Posted by on 26 March 2014 | 6:43 am

Java 8 is out!

Hurray Java 8 is out! See for more information at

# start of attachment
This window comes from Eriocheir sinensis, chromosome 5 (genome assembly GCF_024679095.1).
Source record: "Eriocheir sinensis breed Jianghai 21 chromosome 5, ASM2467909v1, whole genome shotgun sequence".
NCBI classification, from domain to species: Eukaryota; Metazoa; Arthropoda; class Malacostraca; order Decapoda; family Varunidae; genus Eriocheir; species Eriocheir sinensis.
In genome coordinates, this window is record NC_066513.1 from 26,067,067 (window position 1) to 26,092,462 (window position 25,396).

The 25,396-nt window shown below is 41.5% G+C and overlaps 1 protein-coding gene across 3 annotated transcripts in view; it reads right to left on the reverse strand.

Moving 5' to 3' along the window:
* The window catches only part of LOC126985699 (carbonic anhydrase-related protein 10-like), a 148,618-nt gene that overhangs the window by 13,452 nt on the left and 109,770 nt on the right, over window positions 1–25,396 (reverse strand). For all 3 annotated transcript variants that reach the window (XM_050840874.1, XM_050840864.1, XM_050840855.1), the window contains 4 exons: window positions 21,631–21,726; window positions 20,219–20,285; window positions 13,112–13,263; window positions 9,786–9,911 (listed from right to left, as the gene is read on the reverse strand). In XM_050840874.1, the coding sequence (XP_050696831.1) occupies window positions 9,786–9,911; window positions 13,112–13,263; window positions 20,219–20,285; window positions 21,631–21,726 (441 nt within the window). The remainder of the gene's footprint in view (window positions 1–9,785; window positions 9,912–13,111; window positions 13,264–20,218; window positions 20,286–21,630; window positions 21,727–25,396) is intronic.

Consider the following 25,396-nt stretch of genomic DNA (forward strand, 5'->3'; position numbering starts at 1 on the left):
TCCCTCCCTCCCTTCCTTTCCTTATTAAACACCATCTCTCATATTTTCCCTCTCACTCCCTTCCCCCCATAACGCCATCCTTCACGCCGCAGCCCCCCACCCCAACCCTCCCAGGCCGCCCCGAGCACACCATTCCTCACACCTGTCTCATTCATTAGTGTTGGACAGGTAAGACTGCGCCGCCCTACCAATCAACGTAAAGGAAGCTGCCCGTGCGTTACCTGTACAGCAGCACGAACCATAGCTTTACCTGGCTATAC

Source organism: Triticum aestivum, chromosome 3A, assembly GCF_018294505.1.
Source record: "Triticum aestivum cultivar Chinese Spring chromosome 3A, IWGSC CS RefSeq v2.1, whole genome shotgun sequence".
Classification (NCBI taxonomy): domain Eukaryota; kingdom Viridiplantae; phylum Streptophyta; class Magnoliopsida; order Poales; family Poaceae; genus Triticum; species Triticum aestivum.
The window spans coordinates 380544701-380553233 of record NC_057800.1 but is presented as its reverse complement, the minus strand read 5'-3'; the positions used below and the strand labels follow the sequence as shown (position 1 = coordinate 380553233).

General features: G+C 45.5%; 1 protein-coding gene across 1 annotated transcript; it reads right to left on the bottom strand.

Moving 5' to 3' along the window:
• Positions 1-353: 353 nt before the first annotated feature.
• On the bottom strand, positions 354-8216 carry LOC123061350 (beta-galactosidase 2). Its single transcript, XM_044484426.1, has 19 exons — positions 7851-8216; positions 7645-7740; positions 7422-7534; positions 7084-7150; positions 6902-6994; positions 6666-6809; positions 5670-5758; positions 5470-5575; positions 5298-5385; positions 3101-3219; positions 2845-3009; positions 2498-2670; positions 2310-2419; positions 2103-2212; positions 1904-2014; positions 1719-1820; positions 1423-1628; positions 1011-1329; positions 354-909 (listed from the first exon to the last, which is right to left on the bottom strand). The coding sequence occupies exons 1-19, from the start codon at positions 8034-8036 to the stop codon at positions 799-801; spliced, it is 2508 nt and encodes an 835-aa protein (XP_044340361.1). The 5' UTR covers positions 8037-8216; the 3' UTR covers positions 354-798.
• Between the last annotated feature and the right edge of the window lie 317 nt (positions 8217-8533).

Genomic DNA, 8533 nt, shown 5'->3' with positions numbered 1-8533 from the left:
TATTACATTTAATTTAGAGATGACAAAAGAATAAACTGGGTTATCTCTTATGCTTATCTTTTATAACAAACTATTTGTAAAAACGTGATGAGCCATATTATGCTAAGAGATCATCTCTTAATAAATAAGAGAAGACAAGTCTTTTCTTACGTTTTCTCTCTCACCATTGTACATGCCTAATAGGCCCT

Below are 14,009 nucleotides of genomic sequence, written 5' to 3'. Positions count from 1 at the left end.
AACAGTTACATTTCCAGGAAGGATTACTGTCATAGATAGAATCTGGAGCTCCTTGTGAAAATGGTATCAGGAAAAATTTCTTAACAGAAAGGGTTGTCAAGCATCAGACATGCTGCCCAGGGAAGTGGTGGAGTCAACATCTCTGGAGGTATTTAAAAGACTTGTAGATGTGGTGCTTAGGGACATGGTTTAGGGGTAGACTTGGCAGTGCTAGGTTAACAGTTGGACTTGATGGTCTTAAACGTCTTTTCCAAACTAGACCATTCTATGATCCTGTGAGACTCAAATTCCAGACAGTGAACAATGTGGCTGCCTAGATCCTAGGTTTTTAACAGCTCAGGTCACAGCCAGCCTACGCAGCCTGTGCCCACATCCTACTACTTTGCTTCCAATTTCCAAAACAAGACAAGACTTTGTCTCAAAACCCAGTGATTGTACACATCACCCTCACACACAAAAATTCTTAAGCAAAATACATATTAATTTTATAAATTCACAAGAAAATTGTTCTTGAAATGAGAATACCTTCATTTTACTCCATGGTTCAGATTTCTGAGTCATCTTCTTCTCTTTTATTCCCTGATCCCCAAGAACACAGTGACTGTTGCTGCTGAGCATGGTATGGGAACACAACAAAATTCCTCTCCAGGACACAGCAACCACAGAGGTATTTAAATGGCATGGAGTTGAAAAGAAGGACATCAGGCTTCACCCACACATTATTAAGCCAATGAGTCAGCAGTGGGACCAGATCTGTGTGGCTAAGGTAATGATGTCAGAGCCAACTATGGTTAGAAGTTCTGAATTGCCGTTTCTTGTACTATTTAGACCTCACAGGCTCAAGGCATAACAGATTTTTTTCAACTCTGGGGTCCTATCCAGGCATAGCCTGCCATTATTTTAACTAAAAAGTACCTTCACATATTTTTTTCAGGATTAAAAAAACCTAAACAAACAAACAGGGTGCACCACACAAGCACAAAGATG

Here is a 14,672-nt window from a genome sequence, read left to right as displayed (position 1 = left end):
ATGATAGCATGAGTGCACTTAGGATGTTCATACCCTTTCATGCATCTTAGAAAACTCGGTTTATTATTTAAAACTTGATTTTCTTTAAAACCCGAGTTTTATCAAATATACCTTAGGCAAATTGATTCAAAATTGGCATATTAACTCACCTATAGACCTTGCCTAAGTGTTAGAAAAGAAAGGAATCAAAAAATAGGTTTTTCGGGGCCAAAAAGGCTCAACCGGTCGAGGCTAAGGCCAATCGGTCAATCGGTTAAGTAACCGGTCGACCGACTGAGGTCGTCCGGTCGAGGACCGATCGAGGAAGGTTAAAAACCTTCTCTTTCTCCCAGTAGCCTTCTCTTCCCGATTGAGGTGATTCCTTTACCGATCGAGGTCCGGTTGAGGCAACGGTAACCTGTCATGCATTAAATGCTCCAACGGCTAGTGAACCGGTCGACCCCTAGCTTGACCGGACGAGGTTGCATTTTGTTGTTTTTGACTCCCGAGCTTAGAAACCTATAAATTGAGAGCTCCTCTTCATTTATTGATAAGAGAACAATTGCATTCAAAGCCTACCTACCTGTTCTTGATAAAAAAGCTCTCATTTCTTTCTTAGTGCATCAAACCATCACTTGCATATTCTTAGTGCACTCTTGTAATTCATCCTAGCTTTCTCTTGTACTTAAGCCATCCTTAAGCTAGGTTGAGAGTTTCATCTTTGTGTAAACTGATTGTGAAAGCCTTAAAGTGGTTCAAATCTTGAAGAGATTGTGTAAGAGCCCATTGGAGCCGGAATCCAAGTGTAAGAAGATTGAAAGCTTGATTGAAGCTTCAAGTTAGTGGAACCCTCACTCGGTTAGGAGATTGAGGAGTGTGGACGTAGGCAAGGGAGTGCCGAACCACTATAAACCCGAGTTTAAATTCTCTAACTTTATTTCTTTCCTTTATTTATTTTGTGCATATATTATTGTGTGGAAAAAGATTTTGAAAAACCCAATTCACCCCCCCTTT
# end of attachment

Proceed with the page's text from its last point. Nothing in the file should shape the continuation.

Posted by on 25 March 2014 | 2:02 pm

Hello Java 8 (and how it makes GlassFish speechless...)